In her First Amended Complaint, the plaintiff alleges multiple instances in which she was asked to remove clothing that displayed the Confederate flag as a student of the Latta School District. (Am. Compl., Doc. # 18). The plaintiff first alleges that in April 2003, while attending Latta Middle School, defendant Heyward asked her to remove a t-shirt that displayed the Confederate flag. (Am. Compl., Doc. # 18). The plaintiff alleges several other instances during the 2003-04 school year where she was asked to remove or cover up t-shirts displaying the Confederate flag and, in one instance, was given in-school suspension ("ISS") for refusing to do so. (Compl., Doc. # 18). The plaintiff alleges at least three instances where she was asked to remove or cover up clothing displaying the Confederate flag while she attended Latta High School. (Am. Compl., Doc. # 18). Additionally, the plaintiff alleges that defendant Liebenrood asked her to remove or cover up several tshirts that protested Latta High School's ban on Confederate symbols.3 The plaintiff also alleges that while attending Latta Middle School and Latta High School, other students were asked to cover up or remove t-shirts displaying the Confederate flag and t-shirts protesting the ban on Confederate symbols. (Am. Compl., Doc. # 18). The Court has reviewed the shirts which the plaintiff was asked to remove. Photographs of the shirts at issue have been entered into the record. (Pl.'s Ex., Doc. # 1). Each banned shirt displays the Confederate flag or a portion of the Confederate flag.

During this period, the plaintiff's parents issued several written requests to the defendant Board of Trustees of Latta School District asking the board to remove any disciplinary records the plaintiff compiled as a result of wearing the Confederate flag t-shirts and to reconsider its policy of banning clothing displaying images of the Confederate flag. The defendant Board of Trustees denied these requests. The plaintiff commenced this action on April 1, 2006, while a sophomore at Latta High School. (Compl., Doc. # 1).

SUMMARY JUDGMENT STANDARD

Pursuant to Federal Rule of Civil Procedure 56(c), the defendants are entitled to summary judgment if the pleadings, responses to discovery, and the record reveal that "there is no genuine issue as to any material fact and that the movant is entitled to judgment as a matter of law." A genuine issue of material fact exists "if the evidence is such that a reasonable jury could return a verdict for the nonmoving party." Anderson v. Liberty Lobby, Inc., 477 U.S. 242, 248, 106 S.Ct. 2505, 91 L.Ed.2d 202 (1986). As the party seeking summary judgment, the defendants bear the initial responsibility of informing this Court of the basis for its motion. See Celotex Corp. v. Catrett, 477 U.S. 317, 323, 106 S.Ct. 2548, 91 L.Ed.2d 265 (1986). This requires the defendants to identify those portions of the "pleadings, depositions, answers to interrogatories, and admissions on file, together with the affidavits, if any," which it believes demonstrate the absence of genuine issues of material fact. Celotex, 477 U.S. at 323, 106 S.Ct. 2548; see also Anderson, 477 U.S. at 249, 106 S.Ct. 2505.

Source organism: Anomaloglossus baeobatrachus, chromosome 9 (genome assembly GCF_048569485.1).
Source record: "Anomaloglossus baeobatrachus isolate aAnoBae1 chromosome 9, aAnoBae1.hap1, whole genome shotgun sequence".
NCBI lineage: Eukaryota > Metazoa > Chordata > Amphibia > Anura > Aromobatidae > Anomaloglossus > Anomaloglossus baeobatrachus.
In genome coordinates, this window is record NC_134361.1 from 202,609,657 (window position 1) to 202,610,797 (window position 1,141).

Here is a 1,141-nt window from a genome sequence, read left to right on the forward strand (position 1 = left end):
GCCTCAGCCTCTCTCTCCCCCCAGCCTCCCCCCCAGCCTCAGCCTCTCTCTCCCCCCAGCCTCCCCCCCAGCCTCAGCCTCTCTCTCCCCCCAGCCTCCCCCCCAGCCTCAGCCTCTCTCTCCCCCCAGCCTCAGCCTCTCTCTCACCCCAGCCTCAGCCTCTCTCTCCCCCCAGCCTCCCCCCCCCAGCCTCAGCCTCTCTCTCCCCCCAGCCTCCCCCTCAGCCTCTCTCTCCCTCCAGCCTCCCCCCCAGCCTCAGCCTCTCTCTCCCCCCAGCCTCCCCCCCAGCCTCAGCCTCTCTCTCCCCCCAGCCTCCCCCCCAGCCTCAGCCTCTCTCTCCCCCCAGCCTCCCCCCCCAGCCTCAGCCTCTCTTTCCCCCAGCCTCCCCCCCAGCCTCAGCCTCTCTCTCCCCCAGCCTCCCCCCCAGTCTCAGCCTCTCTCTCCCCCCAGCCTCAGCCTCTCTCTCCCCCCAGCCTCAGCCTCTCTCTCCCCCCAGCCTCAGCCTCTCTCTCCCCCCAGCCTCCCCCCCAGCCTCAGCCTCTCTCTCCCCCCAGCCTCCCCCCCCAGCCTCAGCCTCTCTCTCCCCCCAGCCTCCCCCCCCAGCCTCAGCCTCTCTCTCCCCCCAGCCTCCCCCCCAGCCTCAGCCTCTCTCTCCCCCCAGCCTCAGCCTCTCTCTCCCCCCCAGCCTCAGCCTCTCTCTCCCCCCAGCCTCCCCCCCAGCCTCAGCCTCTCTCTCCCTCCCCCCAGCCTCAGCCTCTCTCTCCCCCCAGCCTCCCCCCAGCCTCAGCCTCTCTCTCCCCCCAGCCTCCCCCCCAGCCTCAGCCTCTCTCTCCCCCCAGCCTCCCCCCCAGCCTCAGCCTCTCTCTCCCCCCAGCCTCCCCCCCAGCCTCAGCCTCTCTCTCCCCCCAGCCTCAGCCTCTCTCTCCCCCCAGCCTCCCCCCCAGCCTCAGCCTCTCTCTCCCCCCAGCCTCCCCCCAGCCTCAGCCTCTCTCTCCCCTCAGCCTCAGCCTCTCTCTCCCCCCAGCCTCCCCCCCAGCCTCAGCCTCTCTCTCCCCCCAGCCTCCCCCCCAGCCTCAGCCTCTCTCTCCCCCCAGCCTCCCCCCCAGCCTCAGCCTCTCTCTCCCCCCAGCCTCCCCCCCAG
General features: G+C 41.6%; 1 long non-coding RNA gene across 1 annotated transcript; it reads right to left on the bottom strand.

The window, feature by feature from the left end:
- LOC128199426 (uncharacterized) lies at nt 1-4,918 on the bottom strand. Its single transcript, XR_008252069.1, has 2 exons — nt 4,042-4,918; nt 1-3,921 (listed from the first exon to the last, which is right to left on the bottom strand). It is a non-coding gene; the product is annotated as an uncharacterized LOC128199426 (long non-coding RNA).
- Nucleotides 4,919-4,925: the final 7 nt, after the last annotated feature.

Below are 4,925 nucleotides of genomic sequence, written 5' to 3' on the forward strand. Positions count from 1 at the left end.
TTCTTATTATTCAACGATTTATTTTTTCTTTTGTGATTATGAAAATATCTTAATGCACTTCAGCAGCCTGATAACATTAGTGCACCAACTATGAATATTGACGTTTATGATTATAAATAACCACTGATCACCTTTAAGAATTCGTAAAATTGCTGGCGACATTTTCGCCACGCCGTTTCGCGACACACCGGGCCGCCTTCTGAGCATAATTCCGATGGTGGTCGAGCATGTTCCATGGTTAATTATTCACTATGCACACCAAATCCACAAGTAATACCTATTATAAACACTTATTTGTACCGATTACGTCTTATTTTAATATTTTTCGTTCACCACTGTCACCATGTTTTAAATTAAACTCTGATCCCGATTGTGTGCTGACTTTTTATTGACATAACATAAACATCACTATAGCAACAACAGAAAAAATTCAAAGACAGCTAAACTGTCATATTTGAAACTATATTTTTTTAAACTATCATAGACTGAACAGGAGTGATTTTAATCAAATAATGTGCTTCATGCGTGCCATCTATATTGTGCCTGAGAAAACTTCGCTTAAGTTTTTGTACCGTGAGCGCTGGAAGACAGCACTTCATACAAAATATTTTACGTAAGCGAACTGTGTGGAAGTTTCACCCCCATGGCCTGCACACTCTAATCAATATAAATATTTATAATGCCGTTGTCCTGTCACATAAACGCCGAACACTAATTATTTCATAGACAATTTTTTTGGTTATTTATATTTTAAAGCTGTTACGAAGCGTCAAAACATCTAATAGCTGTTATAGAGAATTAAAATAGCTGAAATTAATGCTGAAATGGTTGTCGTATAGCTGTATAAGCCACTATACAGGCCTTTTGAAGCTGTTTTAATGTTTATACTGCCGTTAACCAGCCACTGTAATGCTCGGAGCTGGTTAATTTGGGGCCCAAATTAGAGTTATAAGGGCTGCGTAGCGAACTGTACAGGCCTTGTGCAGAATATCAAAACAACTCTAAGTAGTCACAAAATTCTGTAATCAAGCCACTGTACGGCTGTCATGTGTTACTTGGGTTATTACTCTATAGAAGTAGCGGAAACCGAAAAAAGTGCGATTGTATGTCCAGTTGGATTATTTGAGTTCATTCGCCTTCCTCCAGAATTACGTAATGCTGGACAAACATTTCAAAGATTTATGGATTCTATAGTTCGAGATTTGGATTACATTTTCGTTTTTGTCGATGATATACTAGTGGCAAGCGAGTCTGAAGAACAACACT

Though the defendants bear this initial responsibility, the plaintiff as nonmoving party must then produce "specific facts showing that there is a genuine issue for trial." Fed R. Civ. P. 56(e); see Celotex, 477 U.S. at 317, 106 S.Ct. 2548. In satisfying this burden, the plaintiff must offer more than a mere "scintilla of evidence" that a genuine issue of material fact exists, Anderson, 477 U.S. at 252, 106 S.Ct. 2505, or that there is "some metaphysical doubt" as to material facts. Matsushita Elec. Indus. Co. v. Zenith Radio Corp., 475 U.S. 574, 586, 106 S.Ct. 1348, 89 L.Ed.2d 538 (1986). Rather, the plaintiff must produce evidence on which a jury could reasonably find in her favor. See Anderson, 477 U.S. at 252, 106 S.Ct. 2505.

In considering the defendants' motion for summary judgment, this Court construes all facts and reasonable inferences in the light most favorable to the plaintiff as nonmoving party. See Miltier v. Beorn, 896 F.2d 848 (4th Cir.1990); Cole v. Cole, 633 F.2d 1083 (4th Cir.1980)....

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3 cases
  • Hardwick v. Heyward
    • United States
    • U.S. Court of Appeals — Fourth Circuit
    • March 25, 2013
    ...based on the Confederate flag shirts and on her Fourteenth Amendment equal protection and due process claims. Hardwick ex rel. Hardwick v. Heyward, 674 F.Supp.2d 725 (D.S.C.2009). Candice appealed, but we concluded that we lacked jurisdiction because the district court's opinion did not add......
  • Brown v. Cabell County Bd. Of Educ., Civil Action No. 3:09-0279.
    • United States
    • U.S. District Court — Southern District of West Virginia
    • May 26, 2010
    ...whether a ban on Confederate flag clothing is constitutionally permissible. Farmington, 508 F.Supp.2d at 749. Hardwick v. Heyward, 674 F.Supp.2d 725, 733-34 (D.S.C.2009). C. Application of Principles to the Case at Hand In support of his claimed deprivation of First Amendment rights, Plaint......
  • Hardwick v. Heyward
    • United States
    • U.S. District Court — District of South Carolina
    • March 8, 2012
    ...rights by prohibiting her from wearing clothing displaying the Confederate flag ("September 2009 Order"). Hardwick ex rel. Hardwick v. Heyward, 674 F. Supp. 2d 725 (D.S.C. 2009) (Doc. # 150). The plaintiff filed a notice of appeal. (Doc. # 156). On December 10, 2010, the United States Court......